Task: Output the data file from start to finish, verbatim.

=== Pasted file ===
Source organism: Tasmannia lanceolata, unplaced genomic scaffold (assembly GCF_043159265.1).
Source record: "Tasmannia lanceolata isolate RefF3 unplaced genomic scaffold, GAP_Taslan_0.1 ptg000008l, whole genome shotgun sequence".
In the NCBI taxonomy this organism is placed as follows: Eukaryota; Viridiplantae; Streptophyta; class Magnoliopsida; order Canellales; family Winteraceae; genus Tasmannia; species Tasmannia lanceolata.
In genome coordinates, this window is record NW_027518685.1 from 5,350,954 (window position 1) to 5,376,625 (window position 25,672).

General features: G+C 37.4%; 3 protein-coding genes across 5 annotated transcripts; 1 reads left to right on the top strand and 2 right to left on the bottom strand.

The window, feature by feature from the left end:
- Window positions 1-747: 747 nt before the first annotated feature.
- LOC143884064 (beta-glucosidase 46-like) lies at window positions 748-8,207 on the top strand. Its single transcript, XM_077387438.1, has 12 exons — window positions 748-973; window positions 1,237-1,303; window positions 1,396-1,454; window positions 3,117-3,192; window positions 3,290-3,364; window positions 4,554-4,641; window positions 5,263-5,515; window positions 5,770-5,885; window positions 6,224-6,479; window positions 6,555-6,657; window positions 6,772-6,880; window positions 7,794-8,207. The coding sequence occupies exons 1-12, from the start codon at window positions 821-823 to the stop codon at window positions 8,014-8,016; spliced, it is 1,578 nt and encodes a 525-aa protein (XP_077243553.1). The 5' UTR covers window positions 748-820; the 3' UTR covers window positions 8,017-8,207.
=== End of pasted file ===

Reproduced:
Source organism: Tasmannia lanceolata, unplaced genomic scaffold (assembly GCF_043159265.1).
Source record: "Tasmannia lanceolata isolate RefF3 unplaced genomic scaffold, GAP_Taslan_0.1 ptg000008l, whole genome shotgun sequence".
In the NCBI taxonomy this organism is placed as follows: Eukaryota; Viridiplantae; Streptophyta; class Magnoliopsida; order Canellales; family Winteraceae; genus Tasmannia; species Tasmannia lanceolata.
In genome coordinates, this window is record NW_027518685.1 from 5,350,954 (window position 1) to 5,376,625 (window position 25,672).

General features: G+C 37.4%; 3 protein-coding genes across 5 annotated transcripts; 1 reads left to right on the top strand and 2 right to left on the bottom strand.

The window, feature by feature from the left end:
- Window positions 1-747: 747 nt before the first annotated feature.
- LOC143884064 (beta-glucosidase 46-like) lies at window positions 748-8,207 on the top strand. Its single transcript, XM_077387438.1, has 12 exons — window positions 748-973; window positions 1,237-1,303; window positions 1,396-1,454; window positions 3,117-3,192; window positions 3,290-3,364; window positions 4,554-4,641; window positions 5,263-5,515; window positions 5,770-5,885; window positions 6,224-6,479; window positions 6,555-6,657; window positions 6,772-6,880; window positions 7,794-8,207. The coding sequence occupies exons 1-12, from the start codon at window positions 821-823 to the stop codon at window positions 8,014-8,016; spliced, it is 1,578 nt and encodes a 525-aa protein (XP_077243553.1). The 5' UTR covers window positions 748-820; the 3' UTR covers window positions 8,017-8,207.